Playing nine innings while finding it fitting that baseball will miss Dennis Eckersley in retirement more than it ever will David Price …
1. Here’s where I fall on The Xander Bogaerts Situation. I understand why it may not be wise to sign him to the contract his past production suggests he deserves. The Red Sox need to do it anyway.
Caution about giving Bogaerts a deal well over nine figures for the next five or six years is wise, and you know the reasons. He’s 30 years old. He plays a position where the spryness of youth is essential. His exit velocity dropped slightly this year, and his slugging percentage fell for the second straight year. He’s still an outstanding player. But will he be at 32, or 34, or 36? It’s hard to figure the answer will be yes in those later years, at least if he remains at shortstop.
But Bogaerts is a special case. He’s a clubhouse pillar who brings people together. He’s so dedicated that he actually improved his defense and accompanying metrics this season. Even if his power wanes, he will remain a helpful, smart offensive player. He thrives and wants to remain in this market, and Chaim Bloom had better recognize the value in that if he doesn’t already. Oh, and the Red Sox can afford him without having to cut financial corners elsewhere.
Carlos Correa might be a slightly better player. Trea Turner is more athletic, and Dansby Swanson is having a career year. All three are younger than Bogaerts. But Bogaerts has thrived in Boston, he’s won in Boston, and he wants to remain in Boston. This is not a situation where you try to make an incremental improvement. This is where you ante up for the cornerstone who should never play anywhere else.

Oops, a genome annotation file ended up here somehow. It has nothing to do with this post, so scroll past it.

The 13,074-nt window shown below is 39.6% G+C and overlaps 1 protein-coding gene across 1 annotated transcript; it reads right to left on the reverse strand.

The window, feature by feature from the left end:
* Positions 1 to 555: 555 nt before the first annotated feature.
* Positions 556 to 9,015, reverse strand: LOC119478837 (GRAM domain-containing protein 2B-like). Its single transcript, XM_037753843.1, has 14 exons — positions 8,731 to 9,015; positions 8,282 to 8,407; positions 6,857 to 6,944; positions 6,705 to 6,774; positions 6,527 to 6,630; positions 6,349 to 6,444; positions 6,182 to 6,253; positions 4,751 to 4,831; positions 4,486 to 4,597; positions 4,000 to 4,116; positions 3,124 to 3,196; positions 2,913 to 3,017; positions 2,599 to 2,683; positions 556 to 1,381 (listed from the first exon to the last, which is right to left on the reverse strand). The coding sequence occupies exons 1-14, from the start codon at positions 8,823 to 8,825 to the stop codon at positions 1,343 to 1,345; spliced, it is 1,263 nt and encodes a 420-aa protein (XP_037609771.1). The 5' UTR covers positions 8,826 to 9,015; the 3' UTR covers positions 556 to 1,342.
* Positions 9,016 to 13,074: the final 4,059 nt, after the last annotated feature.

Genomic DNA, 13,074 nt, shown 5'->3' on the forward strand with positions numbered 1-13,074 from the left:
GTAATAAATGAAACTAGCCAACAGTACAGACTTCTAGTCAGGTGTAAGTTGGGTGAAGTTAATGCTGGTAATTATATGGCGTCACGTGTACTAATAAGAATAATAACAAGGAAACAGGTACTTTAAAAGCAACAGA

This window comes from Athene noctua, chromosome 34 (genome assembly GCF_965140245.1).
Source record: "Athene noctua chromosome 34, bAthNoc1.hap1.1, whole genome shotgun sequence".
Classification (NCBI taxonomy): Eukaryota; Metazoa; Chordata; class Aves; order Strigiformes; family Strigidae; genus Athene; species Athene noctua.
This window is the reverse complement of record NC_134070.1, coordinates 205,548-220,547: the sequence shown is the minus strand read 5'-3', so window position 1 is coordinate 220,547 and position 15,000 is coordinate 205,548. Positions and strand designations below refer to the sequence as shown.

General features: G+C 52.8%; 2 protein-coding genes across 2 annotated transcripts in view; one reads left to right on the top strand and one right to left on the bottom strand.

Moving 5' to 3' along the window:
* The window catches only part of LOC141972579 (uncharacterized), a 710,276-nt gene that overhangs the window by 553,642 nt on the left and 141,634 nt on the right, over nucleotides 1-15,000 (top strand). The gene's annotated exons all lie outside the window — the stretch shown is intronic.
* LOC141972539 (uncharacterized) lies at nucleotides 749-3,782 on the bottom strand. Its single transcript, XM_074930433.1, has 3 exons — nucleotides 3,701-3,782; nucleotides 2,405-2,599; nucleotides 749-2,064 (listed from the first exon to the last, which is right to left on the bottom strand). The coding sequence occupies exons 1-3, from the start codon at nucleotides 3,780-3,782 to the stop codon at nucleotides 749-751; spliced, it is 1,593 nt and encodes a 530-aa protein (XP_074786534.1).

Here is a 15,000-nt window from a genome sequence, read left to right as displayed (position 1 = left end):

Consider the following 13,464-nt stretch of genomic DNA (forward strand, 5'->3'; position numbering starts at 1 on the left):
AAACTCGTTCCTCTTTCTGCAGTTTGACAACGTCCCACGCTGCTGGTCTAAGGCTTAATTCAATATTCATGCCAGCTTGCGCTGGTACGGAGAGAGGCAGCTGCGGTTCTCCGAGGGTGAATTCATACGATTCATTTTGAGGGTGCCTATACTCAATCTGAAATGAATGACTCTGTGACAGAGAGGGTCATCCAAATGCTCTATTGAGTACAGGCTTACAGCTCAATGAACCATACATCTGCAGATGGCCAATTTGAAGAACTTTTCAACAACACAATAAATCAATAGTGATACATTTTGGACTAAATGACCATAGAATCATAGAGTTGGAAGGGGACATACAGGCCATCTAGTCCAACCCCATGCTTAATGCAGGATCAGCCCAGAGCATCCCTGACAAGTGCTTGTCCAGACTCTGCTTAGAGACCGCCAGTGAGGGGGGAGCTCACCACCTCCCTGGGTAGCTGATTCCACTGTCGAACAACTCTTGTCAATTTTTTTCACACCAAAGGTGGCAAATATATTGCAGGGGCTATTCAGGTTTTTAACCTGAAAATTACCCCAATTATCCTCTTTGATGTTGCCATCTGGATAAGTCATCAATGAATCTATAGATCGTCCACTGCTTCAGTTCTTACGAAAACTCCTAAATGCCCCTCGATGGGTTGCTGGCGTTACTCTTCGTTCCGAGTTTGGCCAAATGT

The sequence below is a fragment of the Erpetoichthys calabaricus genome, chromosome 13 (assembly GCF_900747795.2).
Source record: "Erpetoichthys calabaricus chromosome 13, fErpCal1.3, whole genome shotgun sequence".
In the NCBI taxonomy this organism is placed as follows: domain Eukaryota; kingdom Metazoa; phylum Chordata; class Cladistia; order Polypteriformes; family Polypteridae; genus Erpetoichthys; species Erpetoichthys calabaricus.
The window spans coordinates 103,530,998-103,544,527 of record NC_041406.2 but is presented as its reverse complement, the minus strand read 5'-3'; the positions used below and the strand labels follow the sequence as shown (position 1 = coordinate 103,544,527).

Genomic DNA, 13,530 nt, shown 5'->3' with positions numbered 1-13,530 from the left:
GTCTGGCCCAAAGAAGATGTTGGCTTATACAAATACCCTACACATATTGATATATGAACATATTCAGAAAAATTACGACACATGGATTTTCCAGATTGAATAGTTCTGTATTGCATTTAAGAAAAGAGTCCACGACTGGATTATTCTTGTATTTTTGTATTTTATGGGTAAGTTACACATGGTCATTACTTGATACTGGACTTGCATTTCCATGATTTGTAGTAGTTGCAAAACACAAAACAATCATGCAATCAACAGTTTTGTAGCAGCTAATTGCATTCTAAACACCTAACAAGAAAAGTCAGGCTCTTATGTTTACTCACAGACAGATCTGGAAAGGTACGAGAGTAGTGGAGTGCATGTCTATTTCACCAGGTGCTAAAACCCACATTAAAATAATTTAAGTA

2. I am certain the Red Sox will spend significantly this offseason, but the degree of difficulty in filling the roster’s glaring needs is going to be high for Bloom. The player pool in free agency doesn’t line up all that well with the Red Sox’ needs, especially when it comes to starting pitching.
The best starter likely to be available, Carlos Rodon, has been fabulous the past two seasons with the White Sox and Giants, posting a 2.67 ERA, 157 adjusted ERA+, and 27 victories in that span. But he has a long and alarming injury history that limited him to just 41 starts from 2017-20, and he had a not-exactly-sparkling 4.45 ERA in that span. I’d be very wary of making a major financial commitment there.
3. The outfield pool isn’t very deep either, with the Mets’ Brandon Nimmo ranking as the best available after new American League home run king Aaron Judge.
It looks more and more like Bloom is going to have to swing some creative trades — and sacrifice precious prospect depth — to enhance the roster. Count me among those who would give up Alex Verdugo as part of a deal for pitching or an outfield upgrade. He’s a likable player and a capable hitter, but the power hasn’t come around — he was tied for 86th in the AL with 11 home runs — and he runs the bases as if his shoelaces were on fire.
4. In the spirit of full disclosure, these were the AL teams I picked to make the playoffs in our baseball preview back in April: Blue Jays, White Sox, Astros, with the Red Sox, Rays, and Mariners as the wild cards. Somehow overlooked those upstart Yankees.